"We cannot ignore the 58 percent of South Africans who live in poverty, who cannot really benefit from political freedom as they face a daily struggle to survive," spokesman Patrick Craven said in a statement.He said massive inequality had made South Africa the most unequal society in the world."Such inequality mocks our struggle to build a free, fair and equitable society. Neither can we celebrate freedom when our society is scarred by such high levels of crime and corruption."
He said there was a continued restructuring of the working class into a two-tier labour market.
"We suffer from the gross exploitation of workers, as capitalists seek new ways to enrich themselves at the expense of the working class and dodge around the labour laws." He explained that the first layer of workers enjoyed most of the rights contained in the constitution."They are covered by collective bargaining and enjoy better work security and better pay."
The second layer was of super-exploited workers without any rights or freedoms."For them, joining a union is a personal risk and upward job mobility is an illusion. It is a large and growing army of workers employed in low-paid, temporary, casualised jobs or employed through the enslaving labour broking system."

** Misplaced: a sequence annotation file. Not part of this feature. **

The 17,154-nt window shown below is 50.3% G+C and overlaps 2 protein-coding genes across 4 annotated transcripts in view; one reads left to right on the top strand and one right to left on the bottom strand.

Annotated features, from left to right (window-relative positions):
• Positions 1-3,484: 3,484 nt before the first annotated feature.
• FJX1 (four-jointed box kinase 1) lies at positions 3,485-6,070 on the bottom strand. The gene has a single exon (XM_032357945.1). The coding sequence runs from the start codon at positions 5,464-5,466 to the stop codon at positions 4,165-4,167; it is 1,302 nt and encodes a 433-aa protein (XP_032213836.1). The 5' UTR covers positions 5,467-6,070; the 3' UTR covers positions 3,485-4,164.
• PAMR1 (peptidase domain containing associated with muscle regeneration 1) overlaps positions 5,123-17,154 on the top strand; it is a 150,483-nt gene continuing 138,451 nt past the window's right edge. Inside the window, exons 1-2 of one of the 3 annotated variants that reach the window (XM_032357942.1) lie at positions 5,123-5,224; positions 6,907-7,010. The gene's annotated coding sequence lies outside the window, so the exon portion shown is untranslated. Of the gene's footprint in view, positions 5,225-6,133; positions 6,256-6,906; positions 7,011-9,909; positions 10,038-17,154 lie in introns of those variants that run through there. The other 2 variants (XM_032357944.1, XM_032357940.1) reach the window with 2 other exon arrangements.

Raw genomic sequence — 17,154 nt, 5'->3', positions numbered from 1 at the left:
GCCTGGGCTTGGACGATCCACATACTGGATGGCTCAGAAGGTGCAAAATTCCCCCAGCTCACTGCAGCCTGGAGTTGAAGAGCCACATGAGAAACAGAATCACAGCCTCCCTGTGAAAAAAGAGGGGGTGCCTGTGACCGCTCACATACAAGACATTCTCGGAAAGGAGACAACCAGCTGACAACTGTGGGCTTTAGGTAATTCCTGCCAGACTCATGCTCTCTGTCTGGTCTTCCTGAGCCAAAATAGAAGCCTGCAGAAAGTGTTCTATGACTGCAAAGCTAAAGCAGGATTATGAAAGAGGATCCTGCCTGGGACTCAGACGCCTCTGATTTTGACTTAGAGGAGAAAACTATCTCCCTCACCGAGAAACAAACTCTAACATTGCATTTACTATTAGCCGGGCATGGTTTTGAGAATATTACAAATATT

"The black working class, despite government provision of thousands of new houses, are still located far away from workplaces, forcing workers to spend a lot of the little wages they receive on ever-rising transport costs."
Workers bore the brunt of the recent capitalist crisis, caused by the greed of capital.In the first nine months of 2009 the country lost 959 000 jobs.
Craven said the only way for workers, their families and communities to win real and total freedom was for them to get organised in strong, fighting trade unions.And while Socialist Banner fully supports the efforts of the working class to unionize and resist the encroachments of capitalism , we need to heed the observations of Karl Marx and qualify the limits of trade unionism . Socialist Banner reminds the South African worker that only socialism will bring true emancipation from wage slavery and free the working class from capitalist exploitation.
"...the working class ought not to exaggerate to themselves the ultimate working of these everyday struggles. They ought not to forget that they are fighting with effects, but not with the causes of those effects; that they are retarding the downward movement, but not changing its direction; that they are applying palliatives, not curing the malady. They ought, therefore, not to be exclusively absorbed in these unavoidable guerilla fights incessantly springing up from the never ceasing encroachments of capital or changes of the market. They ought to understand that, with all the miseries it imposes upon them, the present system simultaneously engenders the material conditions and the social forms necessary for an economical reconstruction of society. Instead of the conservative motto: “A fair day's wage for a fair day's work!” they ought to inscribe on their banner the revolutionary watchword: “Abolition of the wages system! "